Albert Tomei, a retired state Supreme Court justice who sat in Brooklyn and spent more than 30 years on the bench, died Sept. 22. He was 77.
Tomei presided over New York City’s first death penalty case after the state reinstated capital punishment in 1995. He ruled the plea bargain provisions of the law were unconstitutional and the case went all the way to the state Court of Appeals.
The death penalty was abolished in New York in 1997.
Tomei retired last year and went on to work for Judges for Love Inc., a service where judges perform civil wedding ceremonies.
“He went from sentencing felons to execution to sentencing romantic couples to a lifetime of marriage,” said Alan Marrus, also a retired state Supreme Court justice who sat in Brooklyn and who worked alongside Tomei for Judges for Love.
While Tomei was well-known in New York City’s legal community in his own right, he was also known for a famous relative: actress Marisa Tomei, who won an Oscar in 1993 for best supporting actress for her role in “My Cousin Vinny.”
A Brooklyn native, Tomei obtained his J.D. and LL.M from Brooklyn Law School in 1964 and 1966, respectively. He worked in private practice after law school and was first elected to the bench in 1978, as a Civil Court judge.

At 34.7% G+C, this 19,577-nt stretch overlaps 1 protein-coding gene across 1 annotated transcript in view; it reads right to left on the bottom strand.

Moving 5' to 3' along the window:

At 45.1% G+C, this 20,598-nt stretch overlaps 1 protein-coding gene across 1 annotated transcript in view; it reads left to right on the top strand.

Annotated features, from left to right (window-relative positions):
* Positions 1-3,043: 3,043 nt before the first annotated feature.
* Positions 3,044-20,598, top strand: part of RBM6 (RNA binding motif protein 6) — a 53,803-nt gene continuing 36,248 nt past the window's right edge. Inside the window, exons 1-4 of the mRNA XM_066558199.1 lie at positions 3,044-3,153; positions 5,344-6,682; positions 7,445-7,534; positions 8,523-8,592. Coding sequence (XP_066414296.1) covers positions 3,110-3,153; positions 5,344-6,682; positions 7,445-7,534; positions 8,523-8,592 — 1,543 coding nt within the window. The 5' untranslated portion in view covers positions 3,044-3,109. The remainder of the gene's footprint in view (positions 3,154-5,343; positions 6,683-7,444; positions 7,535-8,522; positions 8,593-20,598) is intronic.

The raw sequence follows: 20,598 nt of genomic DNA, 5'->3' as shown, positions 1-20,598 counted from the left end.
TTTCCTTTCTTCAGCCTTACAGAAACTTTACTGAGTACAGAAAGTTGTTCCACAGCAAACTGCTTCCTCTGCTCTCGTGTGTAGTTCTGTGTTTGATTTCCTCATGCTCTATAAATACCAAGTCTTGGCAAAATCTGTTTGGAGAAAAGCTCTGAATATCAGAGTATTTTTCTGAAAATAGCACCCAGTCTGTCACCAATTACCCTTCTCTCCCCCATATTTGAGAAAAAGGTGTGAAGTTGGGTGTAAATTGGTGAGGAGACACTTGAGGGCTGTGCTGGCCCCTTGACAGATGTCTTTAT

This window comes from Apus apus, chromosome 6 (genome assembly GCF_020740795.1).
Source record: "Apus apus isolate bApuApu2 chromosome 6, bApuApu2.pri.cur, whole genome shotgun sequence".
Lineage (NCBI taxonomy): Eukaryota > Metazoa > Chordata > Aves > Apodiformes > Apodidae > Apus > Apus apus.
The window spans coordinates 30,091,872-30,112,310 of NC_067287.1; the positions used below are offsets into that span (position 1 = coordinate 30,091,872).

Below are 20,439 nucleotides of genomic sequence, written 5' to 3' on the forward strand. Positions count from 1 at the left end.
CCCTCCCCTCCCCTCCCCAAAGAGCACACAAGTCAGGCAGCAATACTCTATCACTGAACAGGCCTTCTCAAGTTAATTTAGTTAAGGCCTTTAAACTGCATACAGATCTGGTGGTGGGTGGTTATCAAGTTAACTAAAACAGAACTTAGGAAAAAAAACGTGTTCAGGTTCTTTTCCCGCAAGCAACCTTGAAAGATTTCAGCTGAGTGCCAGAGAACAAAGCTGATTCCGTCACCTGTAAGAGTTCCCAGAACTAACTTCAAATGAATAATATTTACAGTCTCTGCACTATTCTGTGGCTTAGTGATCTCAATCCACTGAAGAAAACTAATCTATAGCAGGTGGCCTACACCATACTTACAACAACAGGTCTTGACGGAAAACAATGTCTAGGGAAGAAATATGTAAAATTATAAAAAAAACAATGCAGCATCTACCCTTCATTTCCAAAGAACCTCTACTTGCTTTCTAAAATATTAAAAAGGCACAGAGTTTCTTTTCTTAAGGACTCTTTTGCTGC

Tomei was briefly appointed as Brooklyn’s surrogate in 2005 after the Commission on Judicial Conduct recommended the removal of surrogate Michael Feinberg for awarding more than $2 million in excessive legal fees to a friend.
Office of Court Administration officials said at the time that Tomei’s appointment was intended to restore public confidence.
While Tomei was known within Brooklyn’s legal community for his sense of humor and his stand-up comedy routine, Marrus said he had a reputation for being a no-nonsense judge who was not afraid to speak his mind on the bench.
“He didn’t come across as a pompous, arrogant judge which, unfortunately, some of my colleagues do,” Marrus said.
Tomei is survived by his wife, Lynda Sumner, two sisters, one brother and a granddaughter. He was preceded in death by his daughter, Lisa.